Risk On, Risk Off, or Risk Neutral

Earnings season began this week on Tuesday and will continue through August 9th. The peak day is Thursday, July 30th with 286 companies reporting. The next earnings season won’t be until mid-October. Due to COVID, this quarter stands out as the most opaque, non-indicative earnings season ever. Risk on, risk off is no longer an adequate description for guiding investors during a pandemic. Here are some considerations to keep in mind:

Unemployment is more than mixed

There is something for everyone to like or hate about the current unemployment numbers. There are weekly numbers, which are the most current, but are subject to astounding revisions. Monthly numbers are better, but are lagging. Then there are the six different types of unemployment, to further complicate the picture.

The flip side of unemployment is there seem to be many job openings at all levels, which should indicate that unemployment can fall quickly. No matter what your view of employment is, current claims are stubbornly high and not falling quickly. There is plenty to worry about for those who have personally been furloughed or don’t have a job. Even if they are receiving extra income through a voluntary departure or a supplementary check, it is still likely not to be enough in this environment.

Virus growing

The COVID virus is spreading quickly again in the United States. California, Texas and Florida are reversing their previous openings. The Northeast has been more successful at containing the spread, but the rest of the country has not. When it comes to the virus there is very little good news. There appear to be multiple virus strains, and high temperatures are not killing the virus. Florida reported a record number of new daily cases for the entire country. The average age of those dying from COVID has fallen. Vaccines and treatments are way in the future. The only thing that could get worse right now is if we run out of hospital beds and we are getting closer to that in some spots.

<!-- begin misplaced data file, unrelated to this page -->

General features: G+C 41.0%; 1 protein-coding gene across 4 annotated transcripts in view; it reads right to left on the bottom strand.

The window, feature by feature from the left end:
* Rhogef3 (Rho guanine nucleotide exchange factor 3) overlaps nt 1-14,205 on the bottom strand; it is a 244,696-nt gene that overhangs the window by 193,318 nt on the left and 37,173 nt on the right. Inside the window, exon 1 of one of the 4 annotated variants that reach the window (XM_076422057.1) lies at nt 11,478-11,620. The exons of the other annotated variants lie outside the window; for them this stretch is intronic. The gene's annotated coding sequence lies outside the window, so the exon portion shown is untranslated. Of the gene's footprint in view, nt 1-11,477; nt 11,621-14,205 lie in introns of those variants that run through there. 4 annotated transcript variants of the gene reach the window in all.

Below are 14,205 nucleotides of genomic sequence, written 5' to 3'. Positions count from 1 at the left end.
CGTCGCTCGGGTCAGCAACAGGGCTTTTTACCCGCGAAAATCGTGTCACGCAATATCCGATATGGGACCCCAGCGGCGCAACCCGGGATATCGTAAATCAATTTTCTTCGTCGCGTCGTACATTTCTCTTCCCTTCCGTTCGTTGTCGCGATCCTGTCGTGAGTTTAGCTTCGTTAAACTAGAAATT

K-Shaped Recovery Confirmed

So far the recovery has been K-shaped, with significant blocks of losers and gainers. The difference between investment winners and losers is apparent when you consider that over 1000 public US companies have lost at least one third of their value in 2020. On the upside, 900 companies are at least positive for the year. We expect the bifurcated recovery to continue. Investors have the option of investing in weakened recovery stocks or the healthy growing ones. One curious result from this episode is that the business cycle of boom and bust may finally be gone, thanks to the Fed.

Diversification is under attack

It is easy to attack diversification because many areas of the global economy have struggled in recent years. In 2020 especially, the world has been forced to change to an extreme degree. Choices for future growth may have narrowed but there is still plenty of diversification available in stocks and bonds, domestic and international.

A true global market cap weighted portfolio has never been a popular choice, and for good reason. For example, it is little known or appreciated that foreign bonds are the biggest single asset class worldwide. Investors of all kinds do not want that much fixed income in their portfolios, let alone foreign fixed income.

The equal-weight versus market weight debate also continues for good reason. Equal weight has been lagging badly for the last five years. Diversification is simply a very big word in the investment world that can mean a diversified portfolio of single stocks, diversified ETF or mutual funds, diversification at the portfolio level by geographic focus, etc. Individual circumstances, experience and investment goals count the most when designing a diversified portfolio. The toughest part about diversification is staying diversified when just a handful of investments seem to be doing all of the work.

The Weeks Ahead

This earnings season gives us a taste for what is to come since it is the first quarter of business results operating under a pandemic. How far off (positively or negatively) are the general consensus forecasts? No one other than the company officers can know for sure. When we design portfolios today, we are looking for investments that can sustain a compounded growth rate for many years. Many are focusing on building resilient and defensive portfolios that are shielded from risks due to an election, a possibly overextended market and an ongoing pandemic. Once we get through this earnings season, we’ll have a much better idea of what we can expect from the coming quarters.

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